Since the COVID-19 pandemic began, several variants of the virus have emerged. But the one named delta is now the most severe of them all. This highly contagious variant was first identified in India in December 2020. Within six months, it spread to 85 countries. Now it's in all 50 of the United States, where it's become the dominant strain of COVID-19.
Originally known asB.1.617.2, the delta variant is the most infectious version of the COVID-19 virus to date. It was first identified in India in December 2020, where it quickly overwhelmed that country’s health care system.
How widespread is the delta variant in the U.S.?
It’s becoming more widespread every day. Infections nationwide tripled in July, from about 13,000 cases per day to more than 56,000.
How contagious is this variant?
It’s extremely contagious, more than any other variant. Preliminary research suggests that the delta variant spreads from person to person more swiftly than the common cold or chickenpox.
SARS-CoV-2 is the original coronavirus that mushroomed out of Wuhan, China last year and led to the COVID-19 pandemic. Variants quickly emerged, including Alpha, which was first identified in the U.K. Alpha is estimated to be 50% more contagious than SARS-CoV-2. Delta is estimated to be 50% to 60% more contagious than Alpha.
What makes delta more contagious than other strains?
Delta infects people with a heavier virus load, which means they exhale more virus particles for others to catch. The delta variant’s mutations are also believed to make it more effective at attaching itself to cells in human airways.
Does it cause more severe illness than other variants?
Scientists are still investigating this, but a study published in The Lancet medical journal estimated that the risk of hospitalization after infection with delta could be 85% higher than with alpha.
In China, doctors are reporting that patients with the delta variant are sicker than those they treated early in the pandemic. And their condition seems to go downhill much faster. Recent Scottish studies suggest that people infected with the delta variant are almost twice as likely to be hospitalized as those infected with the alpha variant.
Does the Delta variant cause any unusual symptoms?
COVID-19 delta symptoms include headache, fever, sore throat – the same as those caused by other variants and the original SARS-CoV-2 virus. However, two typical COVID-19 symptoms are absent in delta patients – cough and loss of smell.
Who’s most at risk for the delta variant?
People who are unvaccinated.
In the United Kingdom, where delta is the dominant strain, studies showed that children and adults under age 50 are more than twice as likely to become infected. This is the age group with the lowest vaccination rate.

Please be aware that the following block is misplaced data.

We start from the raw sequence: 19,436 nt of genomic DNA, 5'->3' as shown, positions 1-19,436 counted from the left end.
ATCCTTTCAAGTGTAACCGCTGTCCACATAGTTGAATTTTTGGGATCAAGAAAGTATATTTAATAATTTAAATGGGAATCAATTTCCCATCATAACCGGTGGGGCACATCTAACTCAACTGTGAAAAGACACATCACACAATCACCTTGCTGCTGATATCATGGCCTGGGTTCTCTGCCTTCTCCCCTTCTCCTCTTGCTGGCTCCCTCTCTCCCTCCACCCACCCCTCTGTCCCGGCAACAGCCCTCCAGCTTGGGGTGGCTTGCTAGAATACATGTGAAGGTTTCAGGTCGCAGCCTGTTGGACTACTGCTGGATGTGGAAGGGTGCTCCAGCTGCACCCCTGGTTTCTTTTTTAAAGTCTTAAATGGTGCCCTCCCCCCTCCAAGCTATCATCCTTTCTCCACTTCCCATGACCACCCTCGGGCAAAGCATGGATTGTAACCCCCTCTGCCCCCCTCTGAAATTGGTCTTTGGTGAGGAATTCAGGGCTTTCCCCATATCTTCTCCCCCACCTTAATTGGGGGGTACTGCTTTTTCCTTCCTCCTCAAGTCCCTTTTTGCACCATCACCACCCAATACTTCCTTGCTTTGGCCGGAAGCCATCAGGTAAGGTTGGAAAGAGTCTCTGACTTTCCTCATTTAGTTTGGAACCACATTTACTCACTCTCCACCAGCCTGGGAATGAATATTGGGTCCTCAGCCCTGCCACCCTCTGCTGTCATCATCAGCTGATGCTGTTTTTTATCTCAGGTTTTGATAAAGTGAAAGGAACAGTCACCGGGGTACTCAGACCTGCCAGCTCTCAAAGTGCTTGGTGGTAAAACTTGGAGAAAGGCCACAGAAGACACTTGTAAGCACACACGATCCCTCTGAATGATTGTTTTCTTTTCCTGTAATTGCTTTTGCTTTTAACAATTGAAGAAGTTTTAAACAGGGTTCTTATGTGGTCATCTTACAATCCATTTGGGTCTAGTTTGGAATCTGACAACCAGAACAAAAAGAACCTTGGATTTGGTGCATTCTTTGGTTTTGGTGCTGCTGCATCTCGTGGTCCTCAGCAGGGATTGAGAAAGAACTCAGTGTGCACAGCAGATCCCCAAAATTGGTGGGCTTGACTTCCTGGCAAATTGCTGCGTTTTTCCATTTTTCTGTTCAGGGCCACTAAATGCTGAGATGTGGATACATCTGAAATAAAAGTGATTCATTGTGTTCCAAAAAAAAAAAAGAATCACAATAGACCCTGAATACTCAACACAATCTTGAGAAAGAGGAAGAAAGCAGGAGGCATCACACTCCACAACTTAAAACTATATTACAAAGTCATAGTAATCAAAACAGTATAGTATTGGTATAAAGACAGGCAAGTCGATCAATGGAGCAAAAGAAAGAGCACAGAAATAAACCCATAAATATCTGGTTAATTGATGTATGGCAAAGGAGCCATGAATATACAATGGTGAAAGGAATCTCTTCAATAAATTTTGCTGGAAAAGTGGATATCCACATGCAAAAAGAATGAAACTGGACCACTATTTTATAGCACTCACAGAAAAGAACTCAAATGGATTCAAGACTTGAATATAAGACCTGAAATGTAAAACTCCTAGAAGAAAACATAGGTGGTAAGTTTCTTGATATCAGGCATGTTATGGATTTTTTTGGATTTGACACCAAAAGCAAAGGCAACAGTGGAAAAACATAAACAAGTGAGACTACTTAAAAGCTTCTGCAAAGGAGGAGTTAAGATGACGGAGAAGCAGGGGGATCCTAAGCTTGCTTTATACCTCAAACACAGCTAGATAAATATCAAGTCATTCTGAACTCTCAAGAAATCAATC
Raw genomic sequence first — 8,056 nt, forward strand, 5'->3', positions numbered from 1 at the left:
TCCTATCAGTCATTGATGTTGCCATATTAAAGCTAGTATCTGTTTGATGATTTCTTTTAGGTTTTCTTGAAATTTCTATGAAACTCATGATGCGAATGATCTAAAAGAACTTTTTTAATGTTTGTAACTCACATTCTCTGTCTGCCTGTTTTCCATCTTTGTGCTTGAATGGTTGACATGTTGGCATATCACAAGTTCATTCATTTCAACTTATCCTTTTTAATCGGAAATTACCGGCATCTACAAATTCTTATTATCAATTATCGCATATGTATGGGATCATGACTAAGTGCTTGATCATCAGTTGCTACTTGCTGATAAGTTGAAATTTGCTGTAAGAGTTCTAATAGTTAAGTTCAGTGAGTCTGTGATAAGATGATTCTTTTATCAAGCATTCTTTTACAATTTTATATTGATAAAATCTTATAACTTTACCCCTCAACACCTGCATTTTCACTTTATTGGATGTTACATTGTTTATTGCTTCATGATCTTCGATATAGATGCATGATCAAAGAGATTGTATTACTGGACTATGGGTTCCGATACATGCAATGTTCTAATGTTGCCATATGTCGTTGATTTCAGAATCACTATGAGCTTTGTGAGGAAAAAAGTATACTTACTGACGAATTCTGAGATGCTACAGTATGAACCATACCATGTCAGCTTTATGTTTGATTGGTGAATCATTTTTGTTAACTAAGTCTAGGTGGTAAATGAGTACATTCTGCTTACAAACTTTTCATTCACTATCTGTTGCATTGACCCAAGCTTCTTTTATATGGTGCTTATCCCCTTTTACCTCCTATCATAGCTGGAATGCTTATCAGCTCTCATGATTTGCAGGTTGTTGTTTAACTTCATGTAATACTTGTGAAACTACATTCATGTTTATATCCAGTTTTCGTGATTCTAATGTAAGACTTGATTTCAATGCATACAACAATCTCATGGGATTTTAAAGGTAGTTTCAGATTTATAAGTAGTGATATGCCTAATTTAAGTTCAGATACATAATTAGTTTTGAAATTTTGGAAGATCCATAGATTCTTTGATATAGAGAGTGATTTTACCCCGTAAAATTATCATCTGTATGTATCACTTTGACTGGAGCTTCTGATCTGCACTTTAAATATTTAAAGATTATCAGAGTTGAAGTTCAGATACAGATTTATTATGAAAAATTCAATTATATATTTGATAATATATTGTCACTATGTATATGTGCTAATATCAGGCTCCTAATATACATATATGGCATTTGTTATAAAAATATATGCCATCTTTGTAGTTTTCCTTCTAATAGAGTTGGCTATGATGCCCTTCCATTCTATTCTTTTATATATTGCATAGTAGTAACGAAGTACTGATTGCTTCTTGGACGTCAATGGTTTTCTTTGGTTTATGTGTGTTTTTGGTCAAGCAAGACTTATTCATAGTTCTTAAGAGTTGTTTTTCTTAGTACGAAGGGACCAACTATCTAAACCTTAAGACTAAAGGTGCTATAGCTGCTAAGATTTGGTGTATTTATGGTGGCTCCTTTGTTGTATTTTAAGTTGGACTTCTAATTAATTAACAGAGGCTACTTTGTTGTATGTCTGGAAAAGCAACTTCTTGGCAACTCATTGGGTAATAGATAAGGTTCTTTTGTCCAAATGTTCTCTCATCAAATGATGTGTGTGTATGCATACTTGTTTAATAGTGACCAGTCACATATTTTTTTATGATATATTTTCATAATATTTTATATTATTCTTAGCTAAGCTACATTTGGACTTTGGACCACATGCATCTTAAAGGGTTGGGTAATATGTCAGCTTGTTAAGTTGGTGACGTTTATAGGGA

Will current COVID-19 vaccines work against the variant?
Yes, absolutely. We know that vaccines protect people against the delta variant. But a single dose doesn’t offer as much protection. It’s vitally important to follow up and get that second dose.
What about breakthrough infections?
It is possible that vaccinated people can still become infected with the delta variant, but those infections are infrequent. When they do occur, they're likely to be far less severe than infections in unvaccinted people. The vaccines have proven to be highly effective at preventing severe disease and death, but they are not 100% guaranteed to prevent you from getting the virus.
Can vaccinated people pass the delta variant to others?
New research suggests that vaccinated people who are infected with delta, even those who display no symptoms, may be able to transmit the virus as easily as those who are unvaccinated. Early studies show that infected vaccinated people have viral loads similar to infected unvaccinated people.
That's why the CDC has updated its mask-wearing guidelines and is now recommending that vaccinated people who live in high-transmission areas resume wearing maskes indoors.
Can we expect future delta mutations?
Viruses are built to mutate. With each mutation, a new and stronger variant can emerge. The best way to prevent this is to vaccinate as many people as possible. Variants are less likely to emerge when a pandemic is brought under control.
Do the COVID-19 vaccines protect immunocompromised cancer patients and survivors?
Yes, the COVID-19 vaccines are safe and recommended for cancer patients. Most people with cancer or a history of cancer are advised to get the COVID-19 vaccine. Some cancer treatments like chemotherapy, radiation, stem cell transplant, or immunotherapy can affect the immune system, which might make the vaccine less effective. People with cancers of the blood or lymph system can also have weakened immune systems which might lessen the vaccine’s effectiveness.
Despite this, we still recommend vaccination for cancer patients. Getting some protection from the vaccine is better than not having any protection. Every situation is different, so talk to your doctor about vaccine timing and the risks and benefits.
Young children can’t get vaccinated. What about them?
The FDA has not yet approved vaccines for children younger than 12 years. Children ages 12 and older are eligible for COVID-19 vaccines in the U.S. Parents should vaccinate their children as early as possible and, if they’re not eligible for vaccination yet, continue to take precautions, such as masking and social distancing. The Centers for Disease Control is now also recommending that all teachers, staff and students wear masks in schools, regardless of their vaccination status.